Three months prior to February's attack on the police officer, the New IRA set off a roadside bomb in Strabane, County Tyrone, as a police car drove past, but neither of the two officers inside was injured.
Both attacks showed that after a number of years on the back foot, the organisation remains dangerous.
The republican movement wants Northern Ireland to leave the UK and unite with the Republic of Ireland.
During most of the Troubles the Provisional IRA was the by far the biggest and most influential violent republican paramilitary group.
But in the 1980s and 1990s it and its political wing Sinn Féin began to make moves which eventually led to ceasefires and Sinn Féin's support for the Good Friday Agreement peace deal.
Members who opposed these moves broke away from the Provisional IRA and formed new groups, such as the Continuity IRA, Real IRA and - later - the New IRA.
They remained committed to using violence to try to bring about a united Ireland, something which has been rejected by Sinn Féin for many years.
The support for dissidents is very small: All of Northern Ireland's main political parties are opposed to their actions.
In early March, Arm na Poblachta (Army of the Republic) said police officers' families would be considered targets.
Smaller than the other dissident republican groups, it emerged in 2017 but has not been as active as the New IRA or the Continuity IRA.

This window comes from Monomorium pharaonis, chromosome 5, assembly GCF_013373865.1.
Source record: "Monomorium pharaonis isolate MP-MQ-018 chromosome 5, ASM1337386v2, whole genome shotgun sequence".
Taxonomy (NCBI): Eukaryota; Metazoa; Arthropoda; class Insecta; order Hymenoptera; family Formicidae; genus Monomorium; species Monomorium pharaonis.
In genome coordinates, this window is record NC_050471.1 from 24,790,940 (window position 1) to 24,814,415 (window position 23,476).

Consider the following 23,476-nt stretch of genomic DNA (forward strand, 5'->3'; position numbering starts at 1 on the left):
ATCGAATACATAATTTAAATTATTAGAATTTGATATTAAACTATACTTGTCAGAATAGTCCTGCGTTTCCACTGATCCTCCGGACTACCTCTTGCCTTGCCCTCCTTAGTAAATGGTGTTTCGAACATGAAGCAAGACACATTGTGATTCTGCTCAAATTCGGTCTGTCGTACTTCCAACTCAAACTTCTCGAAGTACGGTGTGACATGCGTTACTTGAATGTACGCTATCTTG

MI5, rather than the PSNI or the government, is responsible for setting the Northern Ireland terrorism threat level, which it has been publishing since 2010.
For all but one of those 13 years, the level has been at "severe" - so Tuesday's move should not cause undue alarm.
Most people in Northern Ireland will not notice any difference in terms of everyday security.
Sinn Féin vice president Michelle O'Neill reacted to Tuesday's announcement by saying there was no place or space for paramilitary groups in a modern, democratic society.
"They must go," she said.
Democratic Unionist Party leader Sir Jeffrey Donaldson called on the government to fund more police officers in Northern Ireland.
"With police officers facing such a threat, now is the time for the government to provide that additional funding to ensure the PSNI has the full capacity to meet this threat," he said.
The Alliance Party's Policing Board representative John Blair said the announcement was incredibly concerning but not surprising given recent "unjustifiable events".
Ireland's Minister for Justice Simon Harris said gardaí (Irish police) would also continue to monitor the situation.
"While the threat of an attack from these groups in this jurisdiction is generally considered to be low, An Garda Siochana will continue to work closely with services in Northern Ireland," he said.
Although tensions within loyalist groups have led to attacks in parts of County Down in the past few days, the change to the threat level is not related to this flare up.
Several loyalist paramilitary groups - the largest being the Ulster Volunteer Force and the Ulster Defence Association - are active in Northern Ireland but are not considered a threat to national security and therefore are not a factor in MI5's assessment.